Dogs bring joy to our lives with their unconditional love and joy in the simplest things. But dogs are more complicated than many people think. In a 2013 study of the dog's brain, Emory University scientists concluded that its brain bears striking similarities to ours in terms of emotion. When it comes to mental health, dogs are just like us when you think about it.
Like humans, dogs experience stress, anxiety, depression, grief and other psychological and emotional problems. Like humans, they don't always tell us about their feelings or seek help. Sometimes we tell our dogs to suffer alone. But we can help them get there.
The first step is to detect the signs of anxiety, depression and stress in dogs. Dr. Erica Feuerbacher, a certified animal behavior analyst and dog trainer, says dogs can have subtle signs of stress. Some of these signs may not be obvious at first glance. Unusual behavior can be a red flag according to Tiffany Talley, certified behavior counselor and dog trainer at All Things Canine in Tulsa, Oklahoma. Among the behaviors that cause people to come to her and affect the quality of a dog's life, she says, are dogs that don't eat, look for attention, don't go outside, don't rest and don't do their normal daily routine.
Compulsive licking is a sign of stress and anxiety, she says, as are whale eyes when dogs show white eyes during interactions. Feuerbacher advises to keep a close eye on dogs that have recently lost a companion, as they may experience sadness, which can lead to depression. If you see significant behavioral changes in your pet, you should make an appointment with a veterinarian as soon as possible.
Exercise is great because it connects dogs and people through positive activities, Talley says. Any veterinarian will tell you that at least one dog is underfed and needs exercise. Exercises Talley suggests including walking, running, hiking, playing and walking up and down stairs. Be sure to take your dog for inspection before you engage in strenuous activities.
While there is a trend to get things like treadmills for dog exercises around the house, Feuerbacher says to walk the dog more. This type of exercise is good for the dog, she stresses, and the unprecedented mental benefits are great. Your dog uses its nose without too much other stimulation.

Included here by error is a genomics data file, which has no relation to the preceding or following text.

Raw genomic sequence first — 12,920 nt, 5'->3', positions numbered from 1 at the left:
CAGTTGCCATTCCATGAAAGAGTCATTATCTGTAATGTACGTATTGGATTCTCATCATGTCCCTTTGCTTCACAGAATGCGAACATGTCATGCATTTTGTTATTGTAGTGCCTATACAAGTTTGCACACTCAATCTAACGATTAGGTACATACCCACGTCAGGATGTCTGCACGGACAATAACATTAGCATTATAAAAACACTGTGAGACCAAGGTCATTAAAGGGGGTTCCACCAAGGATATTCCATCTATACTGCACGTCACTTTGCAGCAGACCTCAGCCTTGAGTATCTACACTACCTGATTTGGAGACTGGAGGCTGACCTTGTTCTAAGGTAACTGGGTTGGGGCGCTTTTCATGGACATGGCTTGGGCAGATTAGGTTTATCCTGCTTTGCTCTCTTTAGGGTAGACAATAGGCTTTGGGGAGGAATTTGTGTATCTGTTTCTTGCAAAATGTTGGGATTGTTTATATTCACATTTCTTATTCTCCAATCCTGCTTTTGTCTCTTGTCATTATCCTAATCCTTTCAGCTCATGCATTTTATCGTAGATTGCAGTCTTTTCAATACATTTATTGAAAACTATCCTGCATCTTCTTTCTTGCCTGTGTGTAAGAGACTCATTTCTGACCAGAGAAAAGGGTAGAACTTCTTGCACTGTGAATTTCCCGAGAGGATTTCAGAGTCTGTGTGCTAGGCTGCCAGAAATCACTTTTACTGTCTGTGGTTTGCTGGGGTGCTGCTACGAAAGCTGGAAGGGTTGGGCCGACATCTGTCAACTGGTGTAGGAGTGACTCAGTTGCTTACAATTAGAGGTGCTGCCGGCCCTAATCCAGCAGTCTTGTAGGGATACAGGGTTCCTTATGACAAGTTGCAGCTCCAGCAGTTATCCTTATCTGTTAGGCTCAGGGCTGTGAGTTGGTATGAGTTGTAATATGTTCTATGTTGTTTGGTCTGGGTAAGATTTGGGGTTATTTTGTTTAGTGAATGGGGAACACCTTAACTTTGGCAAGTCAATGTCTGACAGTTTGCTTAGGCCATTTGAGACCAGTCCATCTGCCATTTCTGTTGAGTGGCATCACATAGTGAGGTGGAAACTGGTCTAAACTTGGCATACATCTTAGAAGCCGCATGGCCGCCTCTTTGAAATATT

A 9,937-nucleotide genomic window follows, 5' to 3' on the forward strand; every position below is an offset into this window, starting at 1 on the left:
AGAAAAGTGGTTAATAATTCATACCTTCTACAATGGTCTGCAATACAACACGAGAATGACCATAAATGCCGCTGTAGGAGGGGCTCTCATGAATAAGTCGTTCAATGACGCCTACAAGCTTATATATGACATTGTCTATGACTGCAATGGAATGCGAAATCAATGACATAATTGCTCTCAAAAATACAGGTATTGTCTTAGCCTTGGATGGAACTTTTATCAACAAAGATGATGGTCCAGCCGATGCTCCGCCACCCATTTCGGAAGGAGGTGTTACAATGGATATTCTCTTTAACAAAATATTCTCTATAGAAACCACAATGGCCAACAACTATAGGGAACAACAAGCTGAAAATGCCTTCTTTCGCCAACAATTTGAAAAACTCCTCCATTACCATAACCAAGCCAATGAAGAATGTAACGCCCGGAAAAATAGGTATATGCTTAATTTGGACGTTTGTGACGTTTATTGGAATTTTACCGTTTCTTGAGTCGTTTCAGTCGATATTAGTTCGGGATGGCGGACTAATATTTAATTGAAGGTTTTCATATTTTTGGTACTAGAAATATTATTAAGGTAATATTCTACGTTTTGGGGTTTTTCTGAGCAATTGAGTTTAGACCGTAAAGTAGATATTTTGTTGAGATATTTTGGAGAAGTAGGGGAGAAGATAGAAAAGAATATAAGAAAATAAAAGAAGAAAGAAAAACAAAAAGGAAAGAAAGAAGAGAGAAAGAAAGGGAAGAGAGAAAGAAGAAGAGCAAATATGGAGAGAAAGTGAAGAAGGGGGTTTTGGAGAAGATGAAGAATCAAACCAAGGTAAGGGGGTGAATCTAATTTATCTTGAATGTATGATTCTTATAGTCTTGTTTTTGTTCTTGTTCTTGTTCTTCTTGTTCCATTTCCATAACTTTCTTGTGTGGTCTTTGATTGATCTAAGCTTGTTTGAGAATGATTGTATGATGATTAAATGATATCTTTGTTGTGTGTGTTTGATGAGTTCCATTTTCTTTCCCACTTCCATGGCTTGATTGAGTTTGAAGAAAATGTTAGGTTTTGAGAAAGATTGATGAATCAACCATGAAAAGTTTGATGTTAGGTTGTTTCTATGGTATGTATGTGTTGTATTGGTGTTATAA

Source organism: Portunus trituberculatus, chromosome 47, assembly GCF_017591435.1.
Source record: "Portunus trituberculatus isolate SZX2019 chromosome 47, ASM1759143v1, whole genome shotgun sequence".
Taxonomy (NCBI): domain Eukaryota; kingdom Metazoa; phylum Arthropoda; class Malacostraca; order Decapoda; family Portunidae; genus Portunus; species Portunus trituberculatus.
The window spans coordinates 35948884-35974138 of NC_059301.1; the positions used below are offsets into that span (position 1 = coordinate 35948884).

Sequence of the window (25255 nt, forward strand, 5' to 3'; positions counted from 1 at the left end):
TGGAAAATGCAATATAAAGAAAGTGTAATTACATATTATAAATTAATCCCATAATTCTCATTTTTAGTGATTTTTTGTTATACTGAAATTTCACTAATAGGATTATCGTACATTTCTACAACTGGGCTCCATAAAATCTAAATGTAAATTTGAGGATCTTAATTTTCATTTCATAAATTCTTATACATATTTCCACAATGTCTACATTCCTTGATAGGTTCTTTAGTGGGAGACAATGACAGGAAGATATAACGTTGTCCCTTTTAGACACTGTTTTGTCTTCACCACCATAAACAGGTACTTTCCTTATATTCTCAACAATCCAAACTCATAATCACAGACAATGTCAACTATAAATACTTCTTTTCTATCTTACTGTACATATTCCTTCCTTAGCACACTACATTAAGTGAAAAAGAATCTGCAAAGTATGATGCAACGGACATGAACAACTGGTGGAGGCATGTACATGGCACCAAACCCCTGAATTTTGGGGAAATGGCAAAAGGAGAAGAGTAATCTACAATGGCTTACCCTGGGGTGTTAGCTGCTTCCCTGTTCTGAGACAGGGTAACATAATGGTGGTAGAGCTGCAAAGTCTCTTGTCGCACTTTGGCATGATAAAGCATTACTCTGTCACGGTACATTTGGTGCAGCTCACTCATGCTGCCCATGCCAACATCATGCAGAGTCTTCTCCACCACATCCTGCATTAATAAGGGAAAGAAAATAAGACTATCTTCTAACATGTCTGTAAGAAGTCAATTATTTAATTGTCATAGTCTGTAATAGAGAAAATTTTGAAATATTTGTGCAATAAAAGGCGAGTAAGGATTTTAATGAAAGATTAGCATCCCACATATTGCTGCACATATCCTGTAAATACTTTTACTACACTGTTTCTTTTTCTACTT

My number one recommendation for improving dog life is enrichment, "says Feuerbacher. Dogs are more likely to experience boredom than humans, and a lack of adequate enrichment can lead to anxiety and destructive behavior. If your dog tears things up or chews on your favorite shoes, it may indicate that it needs more outlets for its energy, she says. Enrichment can come in many forms, he says, including walks, driving, park visits, games, play dates, dog obedience training, fortification toys and dog puzzle toys.
She also likes to do nose work, where dogs use their noses to detect smells. Puzzle enrichment toys promote nose work and you can also create your own games.
By hiding their dog food in the house so they don't get it in the bowl, "it's very stimulating and like a movement," she says. Dogs also love a good massage. Here are some ways they can get there better than humans.
Instead of going to a class to learn how to massage your dog, Feuerbacher suggests using an online tutorial, but making sure you use a veterinarian-approved resource.
A similar treatment for general anxiety in dogs is body awareness. Body awareness teaches the dog about its rear end and helps it become aware of what it is doing, she says. We wrap him like a bandage so he can feel his body. Find a dog trainer near you who offers body awareness, strength training or conditioning classes. Some people have interactions with their dogs that they find a little timid.
When we see our beloved dog unhappy, it is tempting to suffocate him with worry and constant activity. We want to give him everything, but not all dogs are equipped for this. "Helicopter training can make a dog anxious.
Dealing with other dogs is healthy for all of our pets, but if you have an anxious dog, it may be necessary to avoid dog parks and busy areas. Dogs in public can cause dog anxiety, she says, so she and her clients go for walks with dogs in busy areas where they don't encounter other people and dogs. She also advises against taking the dog on trips to busy places such as farmers markets, which can be crowded.
When a dog suffers from depression or grieves, Feuerbacher gives similar advice to us humans when they do things that they enjoy, such as teaching themselves or talking. When dogs are under stress, they need a retreat. If you can create a little space for him in the dog box so that he has some time for himself, this can be helpful, she suggests.
One strategy to curb the dog blues is to encourage activities that they enjoy. Dogs, for example, like to go for walks or bring them to new smells and sights. You can observe the dog to measure its behavior, but if you have difficulty identifying suitable activities, it never hurts to contact a dog trainer or behavioral counselor.
'If the dog likes to chase, we'll play fetch. If he likes to chew, we find puzzles and dog toys that encourage him to use his mouth, "says Talley. "If he likes it, we work with him to add new obedience and funny behaviors. The objects and activities are important and specific to each dog.
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